DOI: 10.1177/1357633x231216501 ISSN: 1357-633X

Attendance at remote versus in-person outpatient appointments in an NHS Trust

Gabriele Kerr, Geva Greenfield, Benedict Hayhoe, Fiona Gaughran, Kristoffer Halvorsrud, Mariana Pinto da Costa, Nirandeep Rehill, Rosalind Raine, Azeem Majeed, Ceire Costelloe, Ana Luisa Neves, Thomas Beaney
  • Health Informatics


With the growing use of remote appointments within the National Health Service, there is a need to understand potential barriers of access to care for some patients. In this observational study, we examined missed appointments rates, comparing remote and in-person appointments among different patient groups.


We analysed adult outpatient appointments at Imperial College Healthcare NHS Trust in Northwest London in 2021. Rates of missed appointments per patient were compared between remote versus in-person appointments using negative binomial regression models. Models were stratified by appointment type (first or a follow-up).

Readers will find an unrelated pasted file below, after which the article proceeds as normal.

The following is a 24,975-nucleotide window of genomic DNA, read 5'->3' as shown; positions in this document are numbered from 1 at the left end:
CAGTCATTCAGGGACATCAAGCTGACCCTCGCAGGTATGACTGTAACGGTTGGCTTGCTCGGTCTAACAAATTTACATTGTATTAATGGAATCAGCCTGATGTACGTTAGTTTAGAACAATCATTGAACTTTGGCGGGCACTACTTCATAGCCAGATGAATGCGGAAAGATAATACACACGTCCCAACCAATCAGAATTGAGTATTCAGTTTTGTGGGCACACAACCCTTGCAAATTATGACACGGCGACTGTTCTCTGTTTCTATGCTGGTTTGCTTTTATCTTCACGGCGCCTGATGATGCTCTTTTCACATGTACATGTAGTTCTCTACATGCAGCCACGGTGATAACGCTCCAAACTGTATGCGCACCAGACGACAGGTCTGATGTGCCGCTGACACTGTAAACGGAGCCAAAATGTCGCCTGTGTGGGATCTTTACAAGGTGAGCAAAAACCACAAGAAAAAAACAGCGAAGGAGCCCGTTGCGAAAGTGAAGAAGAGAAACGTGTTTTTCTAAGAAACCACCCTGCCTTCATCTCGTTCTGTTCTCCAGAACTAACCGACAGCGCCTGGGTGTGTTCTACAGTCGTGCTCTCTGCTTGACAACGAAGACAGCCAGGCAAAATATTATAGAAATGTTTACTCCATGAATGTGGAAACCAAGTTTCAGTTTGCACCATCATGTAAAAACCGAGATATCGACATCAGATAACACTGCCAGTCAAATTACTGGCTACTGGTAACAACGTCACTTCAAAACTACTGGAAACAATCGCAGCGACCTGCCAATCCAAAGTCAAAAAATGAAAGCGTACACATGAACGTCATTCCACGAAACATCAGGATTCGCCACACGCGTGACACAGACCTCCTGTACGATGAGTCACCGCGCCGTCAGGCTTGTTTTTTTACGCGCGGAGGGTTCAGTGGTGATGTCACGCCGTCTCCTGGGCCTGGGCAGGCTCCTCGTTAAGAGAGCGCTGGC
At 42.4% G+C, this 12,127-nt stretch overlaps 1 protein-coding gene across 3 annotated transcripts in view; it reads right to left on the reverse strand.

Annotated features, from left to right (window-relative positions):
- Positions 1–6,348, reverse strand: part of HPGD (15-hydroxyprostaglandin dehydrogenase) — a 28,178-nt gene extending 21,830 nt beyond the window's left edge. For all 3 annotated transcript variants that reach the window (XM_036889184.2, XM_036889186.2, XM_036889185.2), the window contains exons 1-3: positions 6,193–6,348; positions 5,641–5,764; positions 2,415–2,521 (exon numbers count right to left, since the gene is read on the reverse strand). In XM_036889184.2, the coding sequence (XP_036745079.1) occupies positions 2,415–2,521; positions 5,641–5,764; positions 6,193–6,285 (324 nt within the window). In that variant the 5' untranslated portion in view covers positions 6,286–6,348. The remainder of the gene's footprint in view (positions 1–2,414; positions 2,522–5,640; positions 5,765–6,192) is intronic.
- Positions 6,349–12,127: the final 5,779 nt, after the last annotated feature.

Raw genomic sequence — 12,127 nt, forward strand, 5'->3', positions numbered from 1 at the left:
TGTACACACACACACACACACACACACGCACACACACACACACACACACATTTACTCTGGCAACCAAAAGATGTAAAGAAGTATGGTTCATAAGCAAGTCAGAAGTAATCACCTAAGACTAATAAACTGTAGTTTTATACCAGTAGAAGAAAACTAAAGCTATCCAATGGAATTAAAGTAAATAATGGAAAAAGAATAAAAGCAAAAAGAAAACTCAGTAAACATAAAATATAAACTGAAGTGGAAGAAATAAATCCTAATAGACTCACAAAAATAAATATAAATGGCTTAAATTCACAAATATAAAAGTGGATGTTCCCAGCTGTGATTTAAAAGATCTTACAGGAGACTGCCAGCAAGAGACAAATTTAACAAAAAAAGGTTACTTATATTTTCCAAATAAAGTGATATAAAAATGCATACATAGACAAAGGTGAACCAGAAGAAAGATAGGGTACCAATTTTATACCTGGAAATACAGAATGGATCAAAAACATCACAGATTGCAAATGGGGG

There were 874,659 outpatient appointments for 189,882 patients, 29.5% of whom missed at least one appointment. Missed rates were 12.5% for remote first appointments and 9.2% for in-person first appointments. Remote and in-person follow-up appointments were missed at similar rates (10.4% and 10.7%, respectively). For remote and in-person appointments, younger patients, residents of more deprived areas, and patients of Black, Mixed and ‘other’ ethnicities missed more appointments. Male patients missed more in-person appointments, particularly at younger ages, but gender differences were minimal for remote appointments. Patients with long-term conditions (LTCs) missed more first appointments, whether in-person or remote. In follow-up appointments, patients with LTCs missed more in-person appointments but fewer remote appointments.


Remote first appointments were missed more often than in-person first appointments, follow-up appointments had similar attendance rates for both modalities. Sociodemographic differences in outpatient appointment attendance were largely similar between in-person and remote appointments, indicating no widening of inequalities in attendance due to appointment modality.

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